|Numéro de publication||US6196210 B1|
|Type de publication||Octroi|
|Numéro de demande||US 09/548,280|
|Date de publication||6 mars 2001|
|Date de dépôt||12 avr. 2000|
|Date de priorité||12 avr. 2000|
|État de paiement des frais||Caduc|
|Numéro de publication||09548280, 548280, US 6196210 B1, US 6196210B1, US-B1-6196210, US6196210 B1, US6196210B1|
|Inventeurs||Roger M. Chamberlain|
|Cessionnaire d'origine||Roger M. Chamberlain|
|Exporter la citation||BiBTeX, EndNote, RefMan|
|Citations de brevets (12), Référencé par (4), Classifications (6), Événements juridiques (5)|
|Liens externes: USPTO, Cession USPTO, Espacenet|
There are no prior or parent applications to which the instant invention relates.
There is no federally sponsored research and development to which the instant invention relates.
1. Field of the Invention
The instant invention relates to archery devices serving to sustain bowstrings in nearly fully drawn positions without effort expended by an archer.
2. Related Art
The art disclosed in the Information Statement submitted herewith relates to but does not anticipate the instant invention.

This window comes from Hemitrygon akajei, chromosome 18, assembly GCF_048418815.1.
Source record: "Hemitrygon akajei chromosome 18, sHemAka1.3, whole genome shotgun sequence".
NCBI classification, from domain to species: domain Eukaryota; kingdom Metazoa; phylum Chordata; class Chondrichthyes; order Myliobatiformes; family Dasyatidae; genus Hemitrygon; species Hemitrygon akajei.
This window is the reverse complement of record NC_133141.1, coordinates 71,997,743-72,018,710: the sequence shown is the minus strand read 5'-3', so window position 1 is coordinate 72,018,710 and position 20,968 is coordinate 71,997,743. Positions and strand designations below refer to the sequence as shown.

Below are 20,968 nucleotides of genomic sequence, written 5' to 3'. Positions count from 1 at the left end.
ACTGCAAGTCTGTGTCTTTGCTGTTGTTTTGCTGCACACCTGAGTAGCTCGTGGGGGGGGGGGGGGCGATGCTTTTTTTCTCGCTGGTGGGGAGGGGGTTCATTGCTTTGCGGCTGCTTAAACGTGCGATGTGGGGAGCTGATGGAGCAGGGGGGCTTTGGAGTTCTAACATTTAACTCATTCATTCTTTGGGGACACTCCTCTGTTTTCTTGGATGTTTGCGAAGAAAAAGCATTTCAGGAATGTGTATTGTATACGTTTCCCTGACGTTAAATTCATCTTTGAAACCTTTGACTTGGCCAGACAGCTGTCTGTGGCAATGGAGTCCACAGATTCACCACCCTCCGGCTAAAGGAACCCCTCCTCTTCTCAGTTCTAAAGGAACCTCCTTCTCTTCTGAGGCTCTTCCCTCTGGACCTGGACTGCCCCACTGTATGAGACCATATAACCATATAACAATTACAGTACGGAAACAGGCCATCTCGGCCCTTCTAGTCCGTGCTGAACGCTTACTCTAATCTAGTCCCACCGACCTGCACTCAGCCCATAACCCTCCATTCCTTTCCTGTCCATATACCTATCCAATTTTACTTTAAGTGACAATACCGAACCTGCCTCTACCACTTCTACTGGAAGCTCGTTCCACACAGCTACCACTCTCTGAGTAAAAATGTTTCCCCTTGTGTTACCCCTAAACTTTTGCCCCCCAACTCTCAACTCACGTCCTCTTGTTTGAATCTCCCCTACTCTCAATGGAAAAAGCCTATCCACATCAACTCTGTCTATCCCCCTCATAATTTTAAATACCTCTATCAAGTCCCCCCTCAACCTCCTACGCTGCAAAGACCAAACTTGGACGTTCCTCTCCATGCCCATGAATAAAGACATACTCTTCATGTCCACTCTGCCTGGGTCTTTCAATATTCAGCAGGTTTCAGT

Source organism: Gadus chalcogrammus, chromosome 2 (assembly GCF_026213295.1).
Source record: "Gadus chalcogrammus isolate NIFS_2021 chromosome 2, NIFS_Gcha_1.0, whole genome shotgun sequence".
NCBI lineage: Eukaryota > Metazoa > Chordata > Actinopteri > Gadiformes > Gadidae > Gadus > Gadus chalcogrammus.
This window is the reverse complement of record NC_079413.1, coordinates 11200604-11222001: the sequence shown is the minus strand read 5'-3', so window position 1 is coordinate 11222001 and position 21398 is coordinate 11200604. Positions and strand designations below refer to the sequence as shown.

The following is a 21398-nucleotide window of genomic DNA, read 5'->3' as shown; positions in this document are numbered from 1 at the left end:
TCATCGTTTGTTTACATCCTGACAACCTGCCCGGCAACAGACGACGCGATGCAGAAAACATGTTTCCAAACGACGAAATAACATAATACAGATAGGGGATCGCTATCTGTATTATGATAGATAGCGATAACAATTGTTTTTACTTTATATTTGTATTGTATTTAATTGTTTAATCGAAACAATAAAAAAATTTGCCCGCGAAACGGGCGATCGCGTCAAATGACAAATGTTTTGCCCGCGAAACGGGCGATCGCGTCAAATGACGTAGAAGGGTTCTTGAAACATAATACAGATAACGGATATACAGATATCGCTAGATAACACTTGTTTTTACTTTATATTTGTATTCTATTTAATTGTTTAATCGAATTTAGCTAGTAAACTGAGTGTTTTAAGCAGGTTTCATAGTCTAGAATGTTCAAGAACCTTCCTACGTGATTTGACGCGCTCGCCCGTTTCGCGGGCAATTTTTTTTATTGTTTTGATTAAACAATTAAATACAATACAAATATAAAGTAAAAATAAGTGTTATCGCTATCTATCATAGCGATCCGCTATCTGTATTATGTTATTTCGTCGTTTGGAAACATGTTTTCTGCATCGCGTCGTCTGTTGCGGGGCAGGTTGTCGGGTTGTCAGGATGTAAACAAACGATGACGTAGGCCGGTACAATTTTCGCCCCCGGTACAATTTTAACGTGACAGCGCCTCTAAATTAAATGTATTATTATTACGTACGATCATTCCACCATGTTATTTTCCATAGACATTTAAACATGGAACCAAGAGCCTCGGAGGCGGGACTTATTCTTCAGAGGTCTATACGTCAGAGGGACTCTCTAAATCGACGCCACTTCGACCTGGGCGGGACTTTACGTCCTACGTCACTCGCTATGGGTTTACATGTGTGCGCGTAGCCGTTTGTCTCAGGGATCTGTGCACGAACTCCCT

1. A Brief Description of the Invention
The invention consists of a compound bow equipped with a pivotable arrow rest component and a typical sight window component into the base of which said sight window component there is to be found at its base, a permanently affixed stabilizing pin component. This pin component, an arrow stabilizing pin is thereupon affixed at an angle less than 90° with reference to the horizontal lie of the base of the sight window component of the bow. An arrow with a through hole therein punched is receivable by way of such arrow through hole by the pin component. Any such arrow through hole is located in relatively close proximity to the tip of each arrow. When a bowstring armed with an arrow is drawn back to some 90 to 95% of full extension by an archer pulling with one arm, the archer with the index finger of the hand of the opposite arm, presses the arrow at the situs of the arrow through hole down onto the stabilizing pin component, then releases the tension on the bowstring. When a time comes to launch the arrow, the archer re-engages the bowstring, pulls it back another 5 to 10% to full extension, lifting the index finger as he or she does and notes the arrow coming up off the pin component, whereupon he or she then releases the arrow in the direction of a desired target.
2. Objects of the Invention